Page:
Ted Haggard, president of the National Association of Evangelicals, was interviewed in ChristianityToday about a new book he’s written. In this book, he argues that the Bible tells the Church not to try to establish a Christian nation.
Haggard distinguishes between what his church teaches and what the law should allow. This is good news for those of us who believe in intellectual and religious freedom.
Although Haggard cannot let go of his far right biases and language, some of his positions should be welcomed and encouraged.
For example, Haggard supports the decision in Lawrence v. Texas. He wishes the process was legislative, rather than “activist judges”, but he thinks it was “probably a good decision”.
Haggard states his position that for the church to insist on a moral code in law there must be a compelling secular reason:
So, if you can make a case for something outside of a strictly biblical argument, then you would support a law on that case?
Yes. We are in a pluralistic society. It is a secular society, but it is not an atheistic society. An atheistic society means that you can’t use any biblical arguments at all. A secular society means that you can use biblical arguments, but you also have to have a compelling reason for the state to impose those values on people that don’t believe the Bible. You can’t just randomly say, since it’s in the Bible, then it applies to everybody. Christ doesn’t even do that. He lets people choose whether or not they respond to the wooing of his grace (I’m an Arminian).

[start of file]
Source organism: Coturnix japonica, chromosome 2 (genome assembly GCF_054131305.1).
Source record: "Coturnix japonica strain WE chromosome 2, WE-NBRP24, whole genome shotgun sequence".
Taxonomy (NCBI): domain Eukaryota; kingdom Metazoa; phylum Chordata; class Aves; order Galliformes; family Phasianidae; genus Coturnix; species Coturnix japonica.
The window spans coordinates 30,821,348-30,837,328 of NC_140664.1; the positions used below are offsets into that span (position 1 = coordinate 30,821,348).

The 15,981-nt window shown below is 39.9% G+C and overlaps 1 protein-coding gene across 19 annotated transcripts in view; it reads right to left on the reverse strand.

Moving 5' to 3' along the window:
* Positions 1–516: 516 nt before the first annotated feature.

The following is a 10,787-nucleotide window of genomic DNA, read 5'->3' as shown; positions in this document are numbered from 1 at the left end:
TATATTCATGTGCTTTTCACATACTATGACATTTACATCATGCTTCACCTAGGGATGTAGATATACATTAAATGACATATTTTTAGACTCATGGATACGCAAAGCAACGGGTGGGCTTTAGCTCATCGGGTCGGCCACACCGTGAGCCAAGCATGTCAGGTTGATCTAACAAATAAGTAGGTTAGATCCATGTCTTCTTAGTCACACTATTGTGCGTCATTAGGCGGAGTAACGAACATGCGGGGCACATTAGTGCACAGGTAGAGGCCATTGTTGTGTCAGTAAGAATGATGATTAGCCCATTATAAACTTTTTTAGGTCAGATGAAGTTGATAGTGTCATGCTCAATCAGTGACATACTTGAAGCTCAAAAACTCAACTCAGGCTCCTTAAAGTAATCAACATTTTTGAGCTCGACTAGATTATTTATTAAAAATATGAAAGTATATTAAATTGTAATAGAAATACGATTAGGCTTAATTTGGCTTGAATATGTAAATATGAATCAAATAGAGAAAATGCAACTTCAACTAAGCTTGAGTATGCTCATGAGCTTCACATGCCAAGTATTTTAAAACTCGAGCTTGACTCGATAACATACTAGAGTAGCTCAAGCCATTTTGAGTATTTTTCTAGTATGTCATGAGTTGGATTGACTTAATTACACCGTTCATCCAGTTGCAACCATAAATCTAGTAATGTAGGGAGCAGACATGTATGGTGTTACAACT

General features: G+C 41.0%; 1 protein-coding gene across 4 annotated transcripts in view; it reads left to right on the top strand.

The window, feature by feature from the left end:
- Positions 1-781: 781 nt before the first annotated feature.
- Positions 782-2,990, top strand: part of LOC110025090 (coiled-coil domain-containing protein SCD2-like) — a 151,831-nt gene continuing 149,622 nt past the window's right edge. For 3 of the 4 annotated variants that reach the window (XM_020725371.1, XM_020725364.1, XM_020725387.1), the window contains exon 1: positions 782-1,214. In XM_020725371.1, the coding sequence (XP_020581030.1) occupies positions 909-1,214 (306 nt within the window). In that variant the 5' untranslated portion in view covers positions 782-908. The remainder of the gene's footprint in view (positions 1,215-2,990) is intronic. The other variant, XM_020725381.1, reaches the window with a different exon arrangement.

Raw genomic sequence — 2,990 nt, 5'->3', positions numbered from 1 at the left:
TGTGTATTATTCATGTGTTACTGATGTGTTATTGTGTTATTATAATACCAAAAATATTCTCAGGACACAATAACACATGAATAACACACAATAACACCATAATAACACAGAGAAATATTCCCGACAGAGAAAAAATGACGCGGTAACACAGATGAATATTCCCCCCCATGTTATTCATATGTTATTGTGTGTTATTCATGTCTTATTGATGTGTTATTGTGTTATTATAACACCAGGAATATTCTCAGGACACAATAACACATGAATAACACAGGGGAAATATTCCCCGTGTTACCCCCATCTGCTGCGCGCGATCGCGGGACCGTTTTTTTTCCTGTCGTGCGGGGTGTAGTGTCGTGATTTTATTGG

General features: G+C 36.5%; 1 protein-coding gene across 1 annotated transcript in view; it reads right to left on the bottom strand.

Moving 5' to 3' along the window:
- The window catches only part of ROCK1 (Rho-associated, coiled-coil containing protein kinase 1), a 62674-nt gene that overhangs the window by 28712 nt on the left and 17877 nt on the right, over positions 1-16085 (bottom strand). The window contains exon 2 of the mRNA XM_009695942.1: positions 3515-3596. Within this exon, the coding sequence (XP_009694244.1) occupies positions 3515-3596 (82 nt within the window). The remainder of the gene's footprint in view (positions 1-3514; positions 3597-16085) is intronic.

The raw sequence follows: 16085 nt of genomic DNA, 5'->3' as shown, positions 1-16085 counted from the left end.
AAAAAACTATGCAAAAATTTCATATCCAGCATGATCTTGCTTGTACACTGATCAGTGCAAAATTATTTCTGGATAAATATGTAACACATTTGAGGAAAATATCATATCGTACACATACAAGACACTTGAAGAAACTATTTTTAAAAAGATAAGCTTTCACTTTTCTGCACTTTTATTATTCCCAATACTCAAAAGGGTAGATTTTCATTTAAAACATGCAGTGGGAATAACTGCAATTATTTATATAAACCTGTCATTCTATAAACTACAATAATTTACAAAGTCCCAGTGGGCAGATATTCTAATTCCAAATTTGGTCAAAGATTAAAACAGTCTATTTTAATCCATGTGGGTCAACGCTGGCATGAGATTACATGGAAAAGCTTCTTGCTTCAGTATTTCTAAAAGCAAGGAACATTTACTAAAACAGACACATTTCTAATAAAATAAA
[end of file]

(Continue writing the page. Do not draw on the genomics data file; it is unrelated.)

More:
The following is his take on gay marriage:
Do you think there’s a need for the Federal Marriage Amendment?
Yes. And the reason we need the Federal Marriage Amendment is for the sake of children. All the research shows that children have the greatest opportunity to be successful in life if they’re raised by their biological parents. And so my argument for the Federal Marriage Amendment is not a biblical argument.
The biblical argument could be made, but not in this particular case. In Washington, D.C., our argument has to be the fact that the greatest benefit to society and to our culture and to the children of our nation would be to instill in our Constitution that marriage is the union between a man and a woman. It would be devastating for the children of our nation and for the future of Western civilization for us to say that homosexual unions or lesbian unions or any alteration of that has the moral equivalence of a heterosexual, monogamous marriage.
So that needs to be inculcated into the Constitution, otherwise we run the risk of a Supreme Court decision that will say that a gay couple living together and a heterosexual couple living together have the same standing under the law.
This further evidences our need to combat the lies spread about our community. Haggard is mistaken. There is no research that suggests that children raised by opposite-sex couples have any advantages over those raised by same-sex couples. But Haggard is not being deliberately dishonest when he repeats that often claimed falsehood.
Now Haggard’s true objection is found in his horror that a gay couple would be treated equal to a straight couple under the law. And I do believe that if the “for the children” claim was debunked to his satisfaction he would just find another “secular” reason to support his pre-determined conclusion.
But, overall, the position he’s taken in his newest book gives me hope that some evangelicals are, or soon may be, approachable with the truth. The farther an anti-gay activist has to reach to find a secular excuse for religious opression, the more likely it is that folks like Haggard may come around to supporting (or at least not actively opposing) equality.